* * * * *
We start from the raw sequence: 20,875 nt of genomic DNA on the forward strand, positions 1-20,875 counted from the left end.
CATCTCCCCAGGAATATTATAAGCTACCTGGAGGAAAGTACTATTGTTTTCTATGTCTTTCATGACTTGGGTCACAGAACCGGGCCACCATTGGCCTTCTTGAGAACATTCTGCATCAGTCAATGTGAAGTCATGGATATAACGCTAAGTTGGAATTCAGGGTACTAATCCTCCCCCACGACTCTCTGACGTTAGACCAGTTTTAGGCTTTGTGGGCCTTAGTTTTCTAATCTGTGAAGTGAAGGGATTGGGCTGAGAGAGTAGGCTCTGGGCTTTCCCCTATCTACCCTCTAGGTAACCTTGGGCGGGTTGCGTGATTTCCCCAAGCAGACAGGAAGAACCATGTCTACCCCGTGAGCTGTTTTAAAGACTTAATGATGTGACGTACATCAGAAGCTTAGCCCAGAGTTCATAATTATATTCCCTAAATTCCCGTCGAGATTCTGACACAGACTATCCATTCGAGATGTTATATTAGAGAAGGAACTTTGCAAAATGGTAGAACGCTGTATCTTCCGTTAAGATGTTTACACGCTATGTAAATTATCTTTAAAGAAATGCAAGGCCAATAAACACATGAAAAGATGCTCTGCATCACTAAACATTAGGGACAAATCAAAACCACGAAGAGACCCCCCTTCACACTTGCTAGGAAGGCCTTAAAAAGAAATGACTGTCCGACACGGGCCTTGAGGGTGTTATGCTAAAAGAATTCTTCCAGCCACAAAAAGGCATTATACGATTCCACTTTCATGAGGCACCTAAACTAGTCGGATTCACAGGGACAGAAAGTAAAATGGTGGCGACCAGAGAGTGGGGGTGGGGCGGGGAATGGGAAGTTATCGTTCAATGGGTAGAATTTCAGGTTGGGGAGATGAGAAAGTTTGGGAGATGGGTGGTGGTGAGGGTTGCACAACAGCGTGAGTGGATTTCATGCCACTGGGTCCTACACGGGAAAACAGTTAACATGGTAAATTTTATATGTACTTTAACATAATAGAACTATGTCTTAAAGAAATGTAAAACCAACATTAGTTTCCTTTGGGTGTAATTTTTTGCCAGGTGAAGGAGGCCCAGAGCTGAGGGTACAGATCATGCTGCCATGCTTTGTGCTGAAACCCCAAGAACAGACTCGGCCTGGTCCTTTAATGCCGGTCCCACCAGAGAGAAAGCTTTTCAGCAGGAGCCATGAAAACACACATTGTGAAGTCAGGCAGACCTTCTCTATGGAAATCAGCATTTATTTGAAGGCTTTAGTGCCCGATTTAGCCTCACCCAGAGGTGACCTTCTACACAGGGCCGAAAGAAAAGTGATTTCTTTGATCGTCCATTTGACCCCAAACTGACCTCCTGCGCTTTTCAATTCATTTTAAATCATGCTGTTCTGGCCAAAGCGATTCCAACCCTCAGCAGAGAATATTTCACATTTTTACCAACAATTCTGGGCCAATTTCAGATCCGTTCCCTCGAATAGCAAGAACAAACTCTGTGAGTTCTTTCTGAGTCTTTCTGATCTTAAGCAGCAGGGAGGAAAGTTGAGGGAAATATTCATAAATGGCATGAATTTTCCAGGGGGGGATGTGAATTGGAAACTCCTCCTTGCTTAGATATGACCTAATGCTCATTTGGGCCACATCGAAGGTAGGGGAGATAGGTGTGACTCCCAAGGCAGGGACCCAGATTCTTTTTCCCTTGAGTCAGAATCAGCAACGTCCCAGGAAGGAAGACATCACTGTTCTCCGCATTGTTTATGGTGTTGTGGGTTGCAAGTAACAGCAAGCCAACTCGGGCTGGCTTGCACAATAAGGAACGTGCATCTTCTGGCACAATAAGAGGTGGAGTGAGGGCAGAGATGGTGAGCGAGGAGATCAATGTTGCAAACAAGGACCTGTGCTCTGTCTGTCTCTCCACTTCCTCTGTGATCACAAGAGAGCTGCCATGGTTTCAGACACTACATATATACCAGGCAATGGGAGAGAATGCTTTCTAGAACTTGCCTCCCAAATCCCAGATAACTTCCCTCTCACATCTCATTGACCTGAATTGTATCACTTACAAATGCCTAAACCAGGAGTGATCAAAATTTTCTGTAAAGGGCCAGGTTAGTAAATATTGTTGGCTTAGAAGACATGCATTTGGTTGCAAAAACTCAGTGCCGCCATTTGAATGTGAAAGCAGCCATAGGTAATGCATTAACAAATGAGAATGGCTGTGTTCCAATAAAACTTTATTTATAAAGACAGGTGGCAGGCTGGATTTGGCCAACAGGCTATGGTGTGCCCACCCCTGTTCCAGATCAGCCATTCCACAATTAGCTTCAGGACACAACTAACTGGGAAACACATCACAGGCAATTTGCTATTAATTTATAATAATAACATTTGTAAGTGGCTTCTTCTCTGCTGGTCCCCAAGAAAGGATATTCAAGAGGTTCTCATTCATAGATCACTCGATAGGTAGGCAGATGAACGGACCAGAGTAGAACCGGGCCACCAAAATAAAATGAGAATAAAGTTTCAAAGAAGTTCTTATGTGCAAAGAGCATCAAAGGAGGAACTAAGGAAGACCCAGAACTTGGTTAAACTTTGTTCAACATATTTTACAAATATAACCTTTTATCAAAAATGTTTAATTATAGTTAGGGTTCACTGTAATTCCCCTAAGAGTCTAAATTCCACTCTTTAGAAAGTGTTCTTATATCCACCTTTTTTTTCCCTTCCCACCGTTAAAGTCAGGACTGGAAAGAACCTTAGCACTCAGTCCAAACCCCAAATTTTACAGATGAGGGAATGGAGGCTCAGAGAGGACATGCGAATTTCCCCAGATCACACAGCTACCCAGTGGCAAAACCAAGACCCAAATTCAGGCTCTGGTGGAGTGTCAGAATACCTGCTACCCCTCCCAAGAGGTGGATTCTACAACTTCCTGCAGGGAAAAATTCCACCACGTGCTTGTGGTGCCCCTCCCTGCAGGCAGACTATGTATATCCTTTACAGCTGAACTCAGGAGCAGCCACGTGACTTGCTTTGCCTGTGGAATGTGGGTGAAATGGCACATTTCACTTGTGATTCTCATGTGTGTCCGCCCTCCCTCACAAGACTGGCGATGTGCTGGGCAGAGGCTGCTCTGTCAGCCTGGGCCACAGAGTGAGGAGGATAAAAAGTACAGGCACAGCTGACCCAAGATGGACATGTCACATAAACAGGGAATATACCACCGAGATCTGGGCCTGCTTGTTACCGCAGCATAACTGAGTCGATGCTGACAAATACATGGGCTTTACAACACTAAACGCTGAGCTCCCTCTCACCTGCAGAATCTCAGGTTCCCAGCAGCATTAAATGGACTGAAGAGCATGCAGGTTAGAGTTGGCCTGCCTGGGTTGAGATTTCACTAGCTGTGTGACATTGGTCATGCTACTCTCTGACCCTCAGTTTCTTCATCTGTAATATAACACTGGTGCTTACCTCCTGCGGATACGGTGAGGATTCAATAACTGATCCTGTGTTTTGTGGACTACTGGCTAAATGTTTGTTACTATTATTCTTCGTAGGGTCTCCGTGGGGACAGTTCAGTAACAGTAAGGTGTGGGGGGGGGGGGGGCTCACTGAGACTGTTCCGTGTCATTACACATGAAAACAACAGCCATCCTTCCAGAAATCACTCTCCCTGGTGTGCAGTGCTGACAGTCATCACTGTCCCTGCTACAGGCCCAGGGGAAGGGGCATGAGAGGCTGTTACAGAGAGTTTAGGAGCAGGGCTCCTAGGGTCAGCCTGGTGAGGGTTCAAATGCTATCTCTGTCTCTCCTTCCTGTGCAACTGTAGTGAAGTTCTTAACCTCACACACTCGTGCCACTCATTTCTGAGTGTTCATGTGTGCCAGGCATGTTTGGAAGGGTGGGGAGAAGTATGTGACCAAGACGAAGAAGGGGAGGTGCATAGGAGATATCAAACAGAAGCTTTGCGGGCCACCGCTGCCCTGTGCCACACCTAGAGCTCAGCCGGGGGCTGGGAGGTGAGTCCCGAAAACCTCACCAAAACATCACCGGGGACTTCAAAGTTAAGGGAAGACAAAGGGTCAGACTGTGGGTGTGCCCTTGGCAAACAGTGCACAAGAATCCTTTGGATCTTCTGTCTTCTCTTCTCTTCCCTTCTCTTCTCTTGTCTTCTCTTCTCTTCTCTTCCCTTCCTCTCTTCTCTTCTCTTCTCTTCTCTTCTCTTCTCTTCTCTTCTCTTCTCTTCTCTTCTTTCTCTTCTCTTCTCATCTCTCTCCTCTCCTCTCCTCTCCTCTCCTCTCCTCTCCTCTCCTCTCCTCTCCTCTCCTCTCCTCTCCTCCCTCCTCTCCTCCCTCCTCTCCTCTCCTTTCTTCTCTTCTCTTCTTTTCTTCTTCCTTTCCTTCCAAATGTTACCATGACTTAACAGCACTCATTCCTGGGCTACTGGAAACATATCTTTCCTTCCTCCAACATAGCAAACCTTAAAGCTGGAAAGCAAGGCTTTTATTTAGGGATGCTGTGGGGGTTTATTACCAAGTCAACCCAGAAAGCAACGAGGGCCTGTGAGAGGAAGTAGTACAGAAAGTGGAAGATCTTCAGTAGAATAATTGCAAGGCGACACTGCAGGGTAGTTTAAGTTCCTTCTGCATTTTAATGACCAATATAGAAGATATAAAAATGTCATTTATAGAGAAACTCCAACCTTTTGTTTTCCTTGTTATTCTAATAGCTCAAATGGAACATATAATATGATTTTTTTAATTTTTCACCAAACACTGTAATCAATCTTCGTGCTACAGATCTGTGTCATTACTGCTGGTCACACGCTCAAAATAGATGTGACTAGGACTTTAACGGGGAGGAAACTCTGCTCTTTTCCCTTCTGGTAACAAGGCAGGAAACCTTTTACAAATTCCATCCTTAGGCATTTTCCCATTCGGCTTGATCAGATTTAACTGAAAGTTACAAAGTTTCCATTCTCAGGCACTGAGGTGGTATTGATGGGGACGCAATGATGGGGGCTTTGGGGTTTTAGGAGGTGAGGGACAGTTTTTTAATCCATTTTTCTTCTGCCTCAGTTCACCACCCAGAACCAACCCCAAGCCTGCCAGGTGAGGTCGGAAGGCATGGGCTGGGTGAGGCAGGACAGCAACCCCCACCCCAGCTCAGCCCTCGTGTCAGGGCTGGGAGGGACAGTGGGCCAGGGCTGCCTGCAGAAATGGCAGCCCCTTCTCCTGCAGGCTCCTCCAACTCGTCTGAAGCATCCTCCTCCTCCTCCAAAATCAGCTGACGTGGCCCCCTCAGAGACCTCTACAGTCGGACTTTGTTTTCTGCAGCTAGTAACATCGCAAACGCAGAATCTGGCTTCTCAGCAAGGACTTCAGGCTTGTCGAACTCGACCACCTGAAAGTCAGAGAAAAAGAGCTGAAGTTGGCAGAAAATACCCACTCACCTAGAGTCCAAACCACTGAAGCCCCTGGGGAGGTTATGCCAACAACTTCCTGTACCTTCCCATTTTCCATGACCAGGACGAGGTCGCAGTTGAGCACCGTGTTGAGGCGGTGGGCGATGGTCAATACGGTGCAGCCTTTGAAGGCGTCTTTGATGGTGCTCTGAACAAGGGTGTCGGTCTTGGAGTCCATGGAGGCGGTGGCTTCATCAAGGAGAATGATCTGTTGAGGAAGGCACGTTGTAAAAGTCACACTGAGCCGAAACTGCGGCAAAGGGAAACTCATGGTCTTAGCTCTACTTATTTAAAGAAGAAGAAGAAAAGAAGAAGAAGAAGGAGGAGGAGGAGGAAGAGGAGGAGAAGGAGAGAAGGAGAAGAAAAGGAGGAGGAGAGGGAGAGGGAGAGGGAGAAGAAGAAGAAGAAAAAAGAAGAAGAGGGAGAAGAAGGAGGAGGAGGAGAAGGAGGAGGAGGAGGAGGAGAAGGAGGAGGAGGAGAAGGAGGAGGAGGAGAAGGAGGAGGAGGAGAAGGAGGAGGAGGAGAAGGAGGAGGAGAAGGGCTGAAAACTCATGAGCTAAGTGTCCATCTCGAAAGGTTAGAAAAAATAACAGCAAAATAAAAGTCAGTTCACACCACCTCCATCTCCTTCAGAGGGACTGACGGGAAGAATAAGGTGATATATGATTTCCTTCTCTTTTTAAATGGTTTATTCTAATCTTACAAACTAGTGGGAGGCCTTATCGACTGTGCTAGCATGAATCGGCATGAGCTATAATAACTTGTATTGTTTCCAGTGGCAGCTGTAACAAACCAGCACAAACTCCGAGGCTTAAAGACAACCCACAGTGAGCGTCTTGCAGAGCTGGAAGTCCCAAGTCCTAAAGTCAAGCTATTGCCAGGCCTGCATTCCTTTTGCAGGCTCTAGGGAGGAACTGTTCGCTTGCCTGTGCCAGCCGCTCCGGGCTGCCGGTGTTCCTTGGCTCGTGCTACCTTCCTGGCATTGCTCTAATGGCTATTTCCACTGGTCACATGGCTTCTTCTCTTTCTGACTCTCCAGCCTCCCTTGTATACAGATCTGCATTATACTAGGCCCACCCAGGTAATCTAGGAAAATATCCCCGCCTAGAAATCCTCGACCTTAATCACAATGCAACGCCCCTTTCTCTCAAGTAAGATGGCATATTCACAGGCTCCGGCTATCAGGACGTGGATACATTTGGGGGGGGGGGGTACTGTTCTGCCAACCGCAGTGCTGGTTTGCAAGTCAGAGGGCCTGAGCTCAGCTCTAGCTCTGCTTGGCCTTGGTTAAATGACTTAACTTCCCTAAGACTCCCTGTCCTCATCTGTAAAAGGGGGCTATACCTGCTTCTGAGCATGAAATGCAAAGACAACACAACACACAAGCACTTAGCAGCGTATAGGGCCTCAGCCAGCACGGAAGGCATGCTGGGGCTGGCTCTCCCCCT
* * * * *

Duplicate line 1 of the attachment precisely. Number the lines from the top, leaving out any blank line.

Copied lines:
We start from the raw sequence: 20,875 nt of genomic DNA on the forward strand, positions 1-20,875 counted from the left end.